Sacramento's Natomas basin is embraced by 18 miles of massive new levees, ensuring that 100,000 Natomas residents are safer from the mighty Sacramento River.
These new levees were completed at the end of 2012 at a cost of $400 million. The work produced some of the stoutest levees ever built in California.
It happened after local property owners taxed themselves to raise crucial seed money and because Sacramento flood control officials took enormous risks in launching construction themselves without the U.S. Army Corps of Engineers in that role, which is customary.
The safety of Natomas residents, however, is still far from assured. There are 24 miles of levees that still need fixing, and there is little hope of starting that work anytime soon.
Completing "Fortress Natomas," as some have dubbed the massive levee project, is stalled by a political dispute in Washington, D.C., over earmark funding. A ban on earmarks a term used for projects that benefit the home district of one member of Congress has stalled approval of the remaining levee work for the past two years.
Meanwhile, more than 32,000 Natomas property owners living behind levees that still are not federally certified are required to buy flood insurance at a cost of at least $400 annually. The stalled levee work also prolongs a de facto ban on new construction in Natomas, once the locus of a Sacramento housing and retail boom.
"We're running out of time to do what we can do locally," said Sacramento Vice Mayor Angelique Ashby, who represents Natomas.
Ashby also sits on the board of the Sacramento Area Flood Control Agency, which has led the levee construction effort. Seeing work stalled, she said, is frustrating to local officials who have grown accustomed to moving decisively on levee projects.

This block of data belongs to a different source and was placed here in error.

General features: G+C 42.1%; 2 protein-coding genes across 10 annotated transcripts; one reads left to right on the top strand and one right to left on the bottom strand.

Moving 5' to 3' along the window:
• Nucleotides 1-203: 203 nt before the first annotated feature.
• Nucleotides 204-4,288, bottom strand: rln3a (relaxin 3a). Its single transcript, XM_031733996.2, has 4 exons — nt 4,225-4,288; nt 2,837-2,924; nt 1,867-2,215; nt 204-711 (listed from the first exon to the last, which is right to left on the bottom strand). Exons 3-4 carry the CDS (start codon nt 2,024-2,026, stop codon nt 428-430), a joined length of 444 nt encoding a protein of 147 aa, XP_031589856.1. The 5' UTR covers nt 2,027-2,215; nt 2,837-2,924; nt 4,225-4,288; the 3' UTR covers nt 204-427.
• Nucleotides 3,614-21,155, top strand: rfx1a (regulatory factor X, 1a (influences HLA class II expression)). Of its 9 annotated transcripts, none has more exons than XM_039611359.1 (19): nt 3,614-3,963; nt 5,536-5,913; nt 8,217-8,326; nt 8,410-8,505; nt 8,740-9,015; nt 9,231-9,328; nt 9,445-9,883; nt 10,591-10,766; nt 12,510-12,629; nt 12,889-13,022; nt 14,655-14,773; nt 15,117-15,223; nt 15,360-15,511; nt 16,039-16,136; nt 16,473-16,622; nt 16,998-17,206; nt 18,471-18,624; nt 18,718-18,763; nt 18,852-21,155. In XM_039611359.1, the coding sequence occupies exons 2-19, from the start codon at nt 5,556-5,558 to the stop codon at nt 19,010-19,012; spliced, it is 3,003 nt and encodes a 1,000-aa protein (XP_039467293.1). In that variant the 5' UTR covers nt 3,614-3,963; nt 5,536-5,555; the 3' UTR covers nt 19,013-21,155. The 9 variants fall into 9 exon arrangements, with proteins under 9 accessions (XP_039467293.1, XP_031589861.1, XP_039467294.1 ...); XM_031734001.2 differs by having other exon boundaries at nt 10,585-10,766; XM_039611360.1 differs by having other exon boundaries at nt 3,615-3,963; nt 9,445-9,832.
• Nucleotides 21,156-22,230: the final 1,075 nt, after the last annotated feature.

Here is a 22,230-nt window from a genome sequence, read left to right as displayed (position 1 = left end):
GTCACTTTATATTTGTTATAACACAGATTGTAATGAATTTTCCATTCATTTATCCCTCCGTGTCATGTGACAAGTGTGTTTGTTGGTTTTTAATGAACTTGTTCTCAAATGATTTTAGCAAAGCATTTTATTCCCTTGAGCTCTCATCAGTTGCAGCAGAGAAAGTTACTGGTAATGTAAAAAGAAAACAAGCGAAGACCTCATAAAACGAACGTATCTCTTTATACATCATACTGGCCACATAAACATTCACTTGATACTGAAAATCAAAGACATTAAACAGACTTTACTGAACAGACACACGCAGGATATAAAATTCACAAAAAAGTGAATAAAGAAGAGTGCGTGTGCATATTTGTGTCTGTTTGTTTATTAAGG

"We really need Congress to act this year. It's incredibly important," Ashby said. "This isn't, like, a little issue. It's a fourth of the city of Sacramento that lives in the basin."
How the work got done
The normal manner in which major levee projects get built is in partnership with the Army Corps, which typically funds the majority of the cost under long-standing federal cost-sharing agreements.
The federal bureaucracy that leads to approval of an Army Corps project is notoriously slow, even in the best of times, and usually requires a vote from Congress.
Sacramento city and county elected officials who sit on the SAFCA board learned in 2006 that Natomas levees failed Army Corps seepage criteria and also no longer met federal standards to withstand a 100-year flood.
The Federal Emergency Management Agency later imposed a flood-insurance requirement and rigid building standards, which require new construction to be elevated above the floodplain. The high cost of elevating structures amounts to a de facto building ban.
SAFCA was determined to expedite repairs, and proposed two property tax increases to begin work on the most critical levees. Both taxes were approved by local residents, and SAFCA began construction in 2008 instead of waiting for the Army Corps to take that lead role. Flood control bonds approved by voters statewide funded 70 percent of the work.
Under an alternative arrangement worked out with the Army Corps to satisfy federal cost-sharing requirements, SAFCA completed the most critical 18 miles of levee upgrades, and the federal agency agreed to do the rest once Congress gave its approval. That remaining work is estimated to cost at least another $410 million.
The Army Corps finished planning the remaining work on Dec. 30, 2010, with the signing of a "Chief's Report" by leaders of the agency. The next step was legislation to move the project through Congress.
The following month, control over the House of Representatives shifted to Republicans. Part of their agenda included controls on earmark spending, which many members in both parties agreed had been weighed down by so-called pork. In addition, many of the new conservative voices swept into office expressed strong opposition to an array of federal spending.